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August 04, 2011
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Gunman reported near Va. Tech dining hall

University issued an alert on its website at 9:37 a.m. Thursday telling students and employees to stay inside

The Associated Press

BLACKSBURG, Va. — Virginia Tech was locked down Thursday when three children attending a summer camp said they saw a man holding what looked like a gun, an unsettling report on the campus where a 2007 massacre left 33 people dead.

The university issued an alert on its website at 9:37 a.m. Thursday telling students and employees to stay inside and lock their doors. University spokesman Larry Hincker said during a news conference later in the morning that the campus alert remained in effect and that people should stay indoors until further notice.

The children said they saw the man walking fast toward the volleyball courts, carrying what might have been a handgun covered by some type of cloth. Police swarmed the area but said they could not find a gunman matching their description. The university said on its website that no one else has reported a person with a gun or anything suspicious.

Va. Tech Police Chief Wendell Flinchum said that the three children were interviewed, and that the information they gave was deemed credible.

An alert on the school's website said the gunman was reported near Dietrick Hall, a three-story dining facility steps away from the dorm where the first shootings took place in the 2007 rampage.

"We're in a new era. Obviously this campus experienced something pretty terrible four years ago ... regardless of what your intuition and your experience as a public safety officers tells you, you are really forced to issue an alert, and that's where we believe we are right now," said Hincker, the Virginia Tech spokesman.

Federal authorities fined the school in March after ruling that administrators violated campus safety law by waiting too long to notify staff and students about a potential threat after two students were shot to death April 16, 2007, in West Ambler Johnston Hall, a dorm near the dining facility.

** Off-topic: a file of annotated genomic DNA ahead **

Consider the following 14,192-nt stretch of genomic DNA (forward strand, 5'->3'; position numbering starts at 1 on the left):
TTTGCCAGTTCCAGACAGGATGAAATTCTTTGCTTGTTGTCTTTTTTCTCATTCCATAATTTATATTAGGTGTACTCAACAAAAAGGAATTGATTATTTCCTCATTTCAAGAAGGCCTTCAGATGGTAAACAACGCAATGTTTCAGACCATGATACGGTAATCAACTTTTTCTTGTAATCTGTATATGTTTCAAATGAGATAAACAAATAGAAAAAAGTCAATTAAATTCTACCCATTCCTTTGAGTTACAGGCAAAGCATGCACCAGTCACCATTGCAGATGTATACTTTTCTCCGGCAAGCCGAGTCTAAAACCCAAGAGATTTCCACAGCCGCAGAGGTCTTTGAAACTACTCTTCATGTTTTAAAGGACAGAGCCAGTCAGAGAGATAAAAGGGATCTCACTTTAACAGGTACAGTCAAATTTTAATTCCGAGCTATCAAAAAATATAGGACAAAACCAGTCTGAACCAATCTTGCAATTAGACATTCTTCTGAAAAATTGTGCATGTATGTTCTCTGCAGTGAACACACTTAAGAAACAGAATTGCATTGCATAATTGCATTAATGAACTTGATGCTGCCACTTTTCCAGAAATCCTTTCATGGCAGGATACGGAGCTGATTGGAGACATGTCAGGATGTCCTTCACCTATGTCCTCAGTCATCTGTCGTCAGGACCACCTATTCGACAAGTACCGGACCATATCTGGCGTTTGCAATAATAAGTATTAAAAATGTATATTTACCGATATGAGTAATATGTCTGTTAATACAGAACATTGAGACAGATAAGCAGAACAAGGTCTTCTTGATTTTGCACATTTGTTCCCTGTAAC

An email alert went out more than two hours later that day, about the time student Seung-Hui Cho was chaining shut the doors to a classroom building where he killed 30 more students and faculty and himself. It was the deadliest mass shooting in modern U.S. history.

The school's alert system also was activated in 2008, when an exploded cartridge from a nail gun produced sounds similar to gunfire near a campus dormitory. It was the first time the system was activated after the 2007 massacre. After the shootings, Virginia Tech started using text messages and other methods besides emails to warn students of danger.

On Thursday, officials said they were looking for a 6-foot-tall white man with light brown hair. Officials said the person was wearing a blue and white striped shirt, gray shorts and brown sandals. He was described as clean shaven, according to the university's website.

Police from Virginia Tech, Blacksburg and Christiansburg searched for the man along with Virginia State Police and Montgomery County sheriff's deputies. FBI spokeswoman Dee Rybiski said agents also were on their way to assist.

Associated PressCopyright 2014 Associated Press. All rights reserved. This material may not be published, broadcast, rewritten, or redistributed.

Gov. Bob McDonnell, who was attending meetings of the Republican Governors Association in Wisconsin, was in contact with law enforcement to ensure all state resources were available to police, said spokeswoman Taylor Thornley.






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